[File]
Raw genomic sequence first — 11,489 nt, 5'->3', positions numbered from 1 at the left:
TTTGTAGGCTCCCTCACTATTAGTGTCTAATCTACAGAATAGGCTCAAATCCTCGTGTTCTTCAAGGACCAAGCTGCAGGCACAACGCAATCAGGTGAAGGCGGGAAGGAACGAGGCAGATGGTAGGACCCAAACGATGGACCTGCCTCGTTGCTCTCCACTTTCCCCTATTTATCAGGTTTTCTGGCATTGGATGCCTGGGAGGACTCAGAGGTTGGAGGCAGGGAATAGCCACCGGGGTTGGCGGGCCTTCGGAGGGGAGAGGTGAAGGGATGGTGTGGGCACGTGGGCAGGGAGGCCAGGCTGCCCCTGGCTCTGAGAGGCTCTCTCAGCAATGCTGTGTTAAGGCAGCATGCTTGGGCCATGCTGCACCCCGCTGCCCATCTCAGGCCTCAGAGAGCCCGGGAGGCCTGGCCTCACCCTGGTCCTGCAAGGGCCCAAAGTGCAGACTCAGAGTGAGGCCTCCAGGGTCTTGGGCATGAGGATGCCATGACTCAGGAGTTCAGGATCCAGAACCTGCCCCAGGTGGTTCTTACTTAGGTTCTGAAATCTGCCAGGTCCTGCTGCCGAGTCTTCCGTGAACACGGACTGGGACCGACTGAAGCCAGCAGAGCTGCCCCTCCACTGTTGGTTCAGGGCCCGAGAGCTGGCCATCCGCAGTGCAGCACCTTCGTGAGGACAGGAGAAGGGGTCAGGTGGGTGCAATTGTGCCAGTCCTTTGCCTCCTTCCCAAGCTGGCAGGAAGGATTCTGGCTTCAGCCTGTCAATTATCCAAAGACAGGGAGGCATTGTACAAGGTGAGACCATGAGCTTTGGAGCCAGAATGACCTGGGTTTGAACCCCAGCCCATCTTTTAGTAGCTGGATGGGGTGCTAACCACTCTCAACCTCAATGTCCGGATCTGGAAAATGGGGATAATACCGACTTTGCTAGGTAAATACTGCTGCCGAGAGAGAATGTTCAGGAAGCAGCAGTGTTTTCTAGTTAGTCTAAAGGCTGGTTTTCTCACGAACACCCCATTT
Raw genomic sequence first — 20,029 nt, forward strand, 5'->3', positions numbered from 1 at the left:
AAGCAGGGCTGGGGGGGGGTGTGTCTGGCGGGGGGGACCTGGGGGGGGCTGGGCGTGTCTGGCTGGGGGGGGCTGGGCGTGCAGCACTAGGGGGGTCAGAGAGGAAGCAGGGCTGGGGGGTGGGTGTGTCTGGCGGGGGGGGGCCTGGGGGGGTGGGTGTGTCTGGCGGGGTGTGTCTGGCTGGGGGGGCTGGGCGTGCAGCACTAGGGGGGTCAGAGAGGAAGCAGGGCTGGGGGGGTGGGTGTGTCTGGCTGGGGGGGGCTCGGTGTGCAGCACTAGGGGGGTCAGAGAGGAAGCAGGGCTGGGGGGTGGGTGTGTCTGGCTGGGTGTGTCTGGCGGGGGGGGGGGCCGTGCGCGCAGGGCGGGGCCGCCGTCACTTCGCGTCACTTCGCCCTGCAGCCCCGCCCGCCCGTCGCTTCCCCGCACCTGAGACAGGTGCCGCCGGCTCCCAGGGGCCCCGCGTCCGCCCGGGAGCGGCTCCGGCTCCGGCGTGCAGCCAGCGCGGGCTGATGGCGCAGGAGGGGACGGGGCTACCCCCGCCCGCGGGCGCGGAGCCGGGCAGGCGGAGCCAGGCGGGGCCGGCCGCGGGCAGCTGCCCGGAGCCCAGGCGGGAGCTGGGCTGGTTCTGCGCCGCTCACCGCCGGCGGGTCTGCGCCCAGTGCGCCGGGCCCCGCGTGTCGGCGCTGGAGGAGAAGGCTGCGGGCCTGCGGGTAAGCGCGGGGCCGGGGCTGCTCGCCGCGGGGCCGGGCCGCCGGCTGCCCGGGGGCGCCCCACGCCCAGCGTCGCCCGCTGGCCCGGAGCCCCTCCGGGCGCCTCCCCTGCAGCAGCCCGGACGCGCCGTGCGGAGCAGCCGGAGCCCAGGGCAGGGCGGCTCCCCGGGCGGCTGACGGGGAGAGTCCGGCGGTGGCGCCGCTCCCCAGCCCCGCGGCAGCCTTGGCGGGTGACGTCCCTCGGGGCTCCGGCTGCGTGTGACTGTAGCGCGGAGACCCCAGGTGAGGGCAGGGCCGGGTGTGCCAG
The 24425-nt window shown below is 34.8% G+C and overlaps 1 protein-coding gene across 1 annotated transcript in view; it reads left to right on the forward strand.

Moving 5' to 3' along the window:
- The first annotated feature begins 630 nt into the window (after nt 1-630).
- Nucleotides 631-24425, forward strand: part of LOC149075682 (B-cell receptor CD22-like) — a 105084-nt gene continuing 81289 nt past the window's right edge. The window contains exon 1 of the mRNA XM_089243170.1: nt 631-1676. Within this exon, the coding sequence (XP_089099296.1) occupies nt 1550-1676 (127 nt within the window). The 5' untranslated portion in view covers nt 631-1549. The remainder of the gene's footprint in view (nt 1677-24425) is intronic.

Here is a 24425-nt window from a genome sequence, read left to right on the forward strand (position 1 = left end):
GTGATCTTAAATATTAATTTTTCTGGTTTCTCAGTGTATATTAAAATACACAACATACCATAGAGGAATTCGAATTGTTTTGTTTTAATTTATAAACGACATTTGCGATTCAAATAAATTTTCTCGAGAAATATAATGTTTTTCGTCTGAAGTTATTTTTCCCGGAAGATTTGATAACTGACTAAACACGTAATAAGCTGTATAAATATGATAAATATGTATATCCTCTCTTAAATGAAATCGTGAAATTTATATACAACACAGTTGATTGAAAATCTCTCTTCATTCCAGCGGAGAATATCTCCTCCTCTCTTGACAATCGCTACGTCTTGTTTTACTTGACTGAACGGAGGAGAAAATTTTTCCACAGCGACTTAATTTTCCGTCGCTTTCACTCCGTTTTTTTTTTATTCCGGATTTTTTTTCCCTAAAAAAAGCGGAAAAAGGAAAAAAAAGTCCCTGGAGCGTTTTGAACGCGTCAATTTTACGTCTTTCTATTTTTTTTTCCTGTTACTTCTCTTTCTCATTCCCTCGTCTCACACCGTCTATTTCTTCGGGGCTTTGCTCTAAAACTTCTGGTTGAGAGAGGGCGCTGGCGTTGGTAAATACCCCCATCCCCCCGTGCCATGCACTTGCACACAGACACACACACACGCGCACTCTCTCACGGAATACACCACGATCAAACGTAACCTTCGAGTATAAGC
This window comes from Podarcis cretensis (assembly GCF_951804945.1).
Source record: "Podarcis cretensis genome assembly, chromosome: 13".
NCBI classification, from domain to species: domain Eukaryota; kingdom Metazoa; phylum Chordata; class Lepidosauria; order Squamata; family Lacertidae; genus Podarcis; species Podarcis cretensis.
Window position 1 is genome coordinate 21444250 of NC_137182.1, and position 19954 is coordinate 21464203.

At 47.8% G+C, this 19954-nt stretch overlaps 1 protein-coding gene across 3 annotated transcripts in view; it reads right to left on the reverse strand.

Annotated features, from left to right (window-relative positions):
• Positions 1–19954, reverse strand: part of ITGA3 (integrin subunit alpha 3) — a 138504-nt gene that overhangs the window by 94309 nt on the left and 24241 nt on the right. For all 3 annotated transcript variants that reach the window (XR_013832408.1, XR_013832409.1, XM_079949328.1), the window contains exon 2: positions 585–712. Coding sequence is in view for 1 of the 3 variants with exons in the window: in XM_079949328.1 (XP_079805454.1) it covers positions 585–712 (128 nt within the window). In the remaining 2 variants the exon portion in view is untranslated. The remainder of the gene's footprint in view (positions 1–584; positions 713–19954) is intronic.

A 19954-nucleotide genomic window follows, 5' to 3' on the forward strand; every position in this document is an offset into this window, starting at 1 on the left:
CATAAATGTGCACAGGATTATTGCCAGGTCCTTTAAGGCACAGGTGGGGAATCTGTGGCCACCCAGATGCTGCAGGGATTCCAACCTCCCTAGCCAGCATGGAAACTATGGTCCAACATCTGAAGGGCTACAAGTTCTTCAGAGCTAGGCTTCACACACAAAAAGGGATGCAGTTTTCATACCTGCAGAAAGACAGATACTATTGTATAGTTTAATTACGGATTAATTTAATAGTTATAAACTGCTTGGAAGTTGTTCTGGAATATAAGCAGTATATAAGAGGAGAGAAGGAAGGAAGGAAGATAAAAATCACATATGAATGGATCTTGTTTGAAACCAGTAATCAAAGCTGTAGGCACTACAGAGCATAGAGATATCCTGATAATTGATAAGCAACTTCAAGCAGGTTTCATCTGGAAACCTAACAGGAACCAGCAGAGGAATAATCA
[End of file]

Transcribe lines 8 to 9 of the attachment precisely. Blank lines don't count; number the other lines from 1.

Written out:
- Nucleotides 631-24425, forward strand: part of LOC149075682 (B-cell receptor CD22-like) — a 105084-nt gene continuing 81289 nt past the window's right edge. The window contains exon 1 of the mRNA XM_089243170.1: nt 631-1676. Within this exon, the coding sequence (XP_089099296.1) occupies nt 1550-1676 (127 nt within the window). The 5' untranslated portion in view covers nt 631-1549. The remainder of the gene's footprint in view (nt 1677-24425) is intronic.

Here is a 24425-nt window from a genome sequence, read left to right on the forward strand (position 1 = left end):